Much like tulips and the personal computer, the double-decker bus, too, has had its glory days. It followed a cycle replete with peaks and troughs, as commodities in the global markets do, with peaks becoming troughs, and eventually memories. And Bengaluru has had its first-person account with this phenomenon.

Double-decker buses once served as the identifier of mega-cities but economic prudence led to their being phased out worldwide. Pockets may remain — in Mumbai and London —…

Ilayaraja and Mani Ratnam. (Source: Pinterest)

Three stalwarts of Tamil cinema united nearly four decades ago to produce a movie that would be talked about for generations to come. Two among them celebrate their birthdays today: Mani Ratnam and Ilayaraja.

The Kannada movie Pallavi Anupallavi (1983) was a result of the collaboration between this duo and the veteran director Balu Mahendra—who was then fresh from the success of Moondram Pirai (remade in Hindi as Sadma). Ratnam, then a business school graduate and armed with a script, was scouting for producers and technicians for his first movie. …

Two vintage movie tickets. (Source: kstudio on

Is Kollywood, the Tamil film industry, finally recognising that women on screen can be other than the shrew, the slut or the damsel in distress? I’m not sure, but two movies that I got to stream online over the past week gives me the confidence to say so.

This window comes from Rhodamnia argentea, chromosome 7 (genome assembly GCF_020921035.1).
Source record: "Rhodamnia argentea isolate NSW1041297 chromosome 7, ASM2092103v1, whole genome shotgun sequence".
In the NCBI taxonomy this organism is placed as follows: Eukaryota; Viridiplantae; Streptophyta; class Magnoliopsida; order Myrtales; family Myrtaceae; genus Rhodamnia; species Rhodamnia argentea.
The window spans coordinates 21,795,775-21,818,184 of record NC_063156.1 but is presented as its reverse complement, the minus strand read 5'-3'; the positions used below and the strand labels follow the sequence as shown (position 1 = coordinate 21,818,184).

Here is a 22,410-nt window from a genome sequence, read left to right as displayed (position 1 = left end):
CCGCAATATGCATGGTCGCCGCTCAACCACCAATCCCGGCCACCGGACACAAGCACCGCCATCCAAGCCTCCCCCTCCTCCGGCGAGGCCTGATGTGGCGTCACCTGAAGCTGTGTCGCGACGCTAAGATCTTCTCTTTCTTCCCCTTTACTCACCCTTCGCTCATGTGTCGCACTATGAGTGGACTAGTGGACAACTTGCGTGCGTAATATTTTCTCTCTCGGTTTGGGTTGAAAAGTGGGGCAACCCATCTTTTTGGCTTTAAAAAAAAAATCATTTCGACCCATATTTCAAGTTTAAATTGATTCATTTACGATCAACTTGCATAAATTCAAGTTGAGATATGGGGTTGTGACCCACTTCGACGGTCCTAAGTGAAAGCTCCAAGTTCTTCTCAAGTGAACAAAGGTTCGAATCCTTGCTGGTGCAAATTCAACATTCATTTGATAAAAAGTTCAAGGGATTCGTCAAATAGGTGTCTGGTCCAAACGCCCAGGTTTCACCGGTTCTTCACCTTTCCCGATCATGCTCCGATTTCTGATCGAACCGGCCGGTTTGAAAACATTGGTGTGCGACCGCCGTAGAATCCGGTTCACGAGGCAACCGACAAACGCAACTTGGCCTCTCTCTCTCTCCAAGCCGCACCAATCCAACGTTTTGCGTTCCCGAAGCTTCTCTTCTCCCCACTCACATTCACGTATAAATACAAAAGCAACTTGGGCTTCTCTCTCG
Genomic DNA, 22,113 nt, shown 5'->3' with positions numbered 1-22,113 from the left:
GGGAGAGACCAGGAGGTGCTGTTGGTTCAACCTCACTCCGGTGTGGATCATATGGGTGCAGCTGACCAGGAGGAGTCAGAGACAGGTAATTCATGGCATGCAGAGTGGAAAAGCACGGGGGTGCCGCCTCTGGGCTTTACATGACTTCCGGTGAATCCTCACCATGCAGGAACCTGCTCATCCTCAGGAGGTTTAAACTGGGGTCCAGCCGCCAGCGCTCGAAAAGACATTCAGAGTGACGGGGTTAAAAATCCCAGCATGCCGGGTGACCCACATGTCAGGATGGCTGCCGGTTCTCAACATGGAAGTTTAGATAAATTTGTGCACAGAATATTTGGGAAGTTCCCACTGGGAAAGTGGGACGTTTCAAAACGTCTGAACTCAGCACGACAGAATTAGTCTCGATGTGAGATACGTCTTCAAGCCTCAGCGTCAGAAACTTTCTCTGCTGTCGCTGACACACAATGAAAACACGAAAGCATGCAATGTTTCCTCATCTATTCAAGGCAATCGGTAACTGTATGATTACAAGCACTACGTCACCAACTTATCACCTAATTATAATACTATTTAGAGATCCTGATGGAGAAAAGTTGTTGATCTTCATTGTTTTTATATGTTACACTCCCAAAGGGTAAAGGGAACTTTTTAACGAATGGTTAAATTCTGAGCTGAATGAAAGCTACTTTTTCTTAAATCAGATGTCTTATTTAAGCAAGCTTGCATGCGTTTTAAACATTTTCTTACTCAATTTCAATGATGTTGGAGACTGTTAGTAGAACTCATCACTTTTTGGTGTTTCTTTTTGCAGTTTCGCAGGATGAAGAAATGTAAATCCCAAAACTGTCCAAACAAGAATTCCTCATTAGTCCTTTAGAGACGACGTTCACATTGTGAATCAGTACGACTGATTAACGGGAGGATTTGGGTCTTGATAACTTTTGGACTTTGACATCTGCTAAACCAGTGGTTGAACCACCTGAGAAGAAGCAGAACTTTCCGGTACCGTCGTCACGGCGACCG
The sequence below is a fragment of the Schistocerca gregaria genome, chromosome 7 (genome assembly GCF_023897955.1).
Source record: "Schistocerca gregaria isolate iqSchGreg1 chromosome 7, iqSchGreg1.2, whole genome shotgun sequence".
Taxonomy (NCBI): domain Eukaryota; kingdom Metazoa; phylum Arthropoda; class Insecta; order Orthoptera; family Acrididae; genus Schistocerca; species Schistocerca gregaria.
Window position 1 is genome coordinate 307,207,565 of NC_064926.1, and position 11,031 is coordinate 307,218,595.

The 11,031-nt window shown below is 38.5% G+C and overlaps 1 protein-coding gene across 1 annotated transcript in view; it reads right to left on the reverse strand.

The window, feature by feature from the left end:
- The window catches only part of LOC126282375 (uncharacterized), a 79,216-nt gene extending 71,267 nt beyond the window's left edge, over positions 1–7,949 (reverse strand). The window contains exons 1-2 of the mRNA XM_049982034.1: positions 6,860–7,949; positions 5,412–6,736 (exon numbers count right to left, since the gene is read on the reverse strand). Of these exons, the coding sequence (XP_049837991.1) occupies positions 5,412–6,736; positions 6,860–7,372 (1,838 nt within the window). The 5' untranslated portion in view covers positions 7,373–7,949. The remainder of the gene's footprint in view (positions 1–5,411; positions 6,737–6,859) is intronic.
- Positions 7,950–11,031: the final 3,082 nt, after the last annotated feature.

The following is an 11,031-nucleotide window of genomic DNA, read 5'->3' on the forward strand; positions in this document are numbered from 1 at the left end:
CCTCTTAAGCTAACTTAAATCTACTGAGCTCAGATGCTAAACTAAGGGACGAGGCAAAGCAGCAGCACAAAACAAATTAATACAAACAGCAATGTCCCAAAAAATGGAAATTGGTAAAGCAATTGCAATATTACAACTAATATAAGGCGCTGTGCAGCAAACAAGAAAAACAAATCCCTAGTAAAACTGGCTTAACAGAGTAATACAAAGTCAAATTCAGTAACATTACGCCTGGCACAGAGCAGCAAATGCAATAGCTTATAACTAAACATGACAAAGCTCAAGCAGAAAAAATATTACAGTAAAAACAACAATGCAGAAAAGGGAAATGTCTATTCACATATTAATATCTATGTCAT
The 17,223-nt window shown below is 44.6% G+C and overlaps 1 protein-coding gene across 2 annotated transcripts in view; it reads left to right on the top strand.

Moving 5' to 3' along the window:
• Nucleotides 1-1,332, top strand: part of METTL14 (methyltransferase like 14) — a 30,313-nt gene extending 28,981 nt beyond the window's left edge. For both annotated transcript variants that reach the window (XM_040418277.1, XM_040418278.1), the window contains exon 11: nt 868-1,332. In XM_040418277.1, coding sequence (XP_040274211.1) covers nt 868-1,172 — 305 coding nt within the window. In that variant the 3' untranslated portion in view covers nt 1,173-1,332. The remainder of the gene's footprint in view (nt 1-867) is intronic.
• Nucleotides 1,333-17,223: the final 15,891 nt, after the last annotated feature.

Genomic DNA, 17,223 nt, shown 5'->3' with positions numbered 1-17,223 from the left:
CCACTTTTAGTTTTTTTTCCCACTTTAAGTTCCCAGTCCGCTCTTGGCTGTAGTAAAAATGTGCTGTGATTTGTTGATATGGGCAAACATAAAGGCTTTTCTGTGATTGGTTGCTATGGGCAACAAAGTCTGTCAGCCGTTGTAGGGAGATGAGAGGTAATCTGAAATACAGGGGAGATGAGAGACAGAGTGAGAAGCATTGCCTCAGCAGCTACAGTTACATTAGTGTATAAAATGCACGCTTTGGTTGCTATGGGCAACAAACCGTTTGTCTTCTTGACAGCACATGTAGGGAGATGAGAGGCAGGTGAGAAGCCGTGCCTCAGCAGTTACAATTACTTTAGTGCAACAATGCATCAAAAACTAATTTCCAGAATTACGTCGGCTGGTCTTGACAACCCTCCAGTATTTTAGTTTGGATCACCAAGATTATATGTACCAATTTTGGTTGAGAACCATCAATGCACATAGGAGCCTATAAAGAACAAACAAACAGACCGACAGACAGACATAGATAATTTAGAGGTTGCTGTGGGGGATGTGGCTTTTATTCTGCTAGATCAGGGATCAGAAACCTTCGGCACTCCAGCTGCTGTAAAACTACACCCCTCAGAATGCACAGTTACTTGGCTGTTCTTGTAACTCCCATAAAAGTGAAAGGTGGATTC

Dharala Prabhu, the remake of Shoojit Sircar’s Vicky Donor, and the rom-com Oh My Kadavule, for a change, didn’t vilify women or portray them in poor light in even a single scene, making me rub my eyes in wonder. …

Poster of Varane Avashyamund. From clockwise, top: Suresh Gopi, Shobhana, Kalyani Priyadarshan and Dulquer Salmaan. (Source:

The Malayalam comedy-drama movie Varane Avashyamund, which released in the theatres and streaming platforms early this year, had the danseuse Shobhana reuniting with veteran actor Suresh Gopi after more than a decade. Normally, that should have been its talking point but outrage-filled, testosterone-themed social media had other ideas.

A scene in the film, produced by Mammooty’s son Dulquer Salmaan, who’s also a part of its ensemble cast, has one of its characters calling a dog “Prabhakaran”. And that was enough for a section of Tamil netizens to assume it was a slanderous reference to the slain LTTE leader Velupillai Prabhakaran…

The Vidhana Soudha-Karnataka’s secretariat in Bengaluru. (Source:

Legend has it that the word “Madrasi” — usually used a pejorative — refers to anyone living south of the Vindhyas. That includes the coconut oil-loving Malayali, the Reddy who can’t get through a single meal without Gongura chutney or the dark-skinned, lungi-clad Tamilian who speaks broken Hindi.

But even stereotypes seem to ignore an entire state and its people — Karnataka and Kannadigas. And that’s weird considering Indians love to reduce anyone and everyone to caricatures. …

Rajagopalan Venkataraman

Deputy editor at BloombergQuint. Writer by passion, turned to journalism after disenchantment with IT. Bylines in The Times of India, New Indian Express.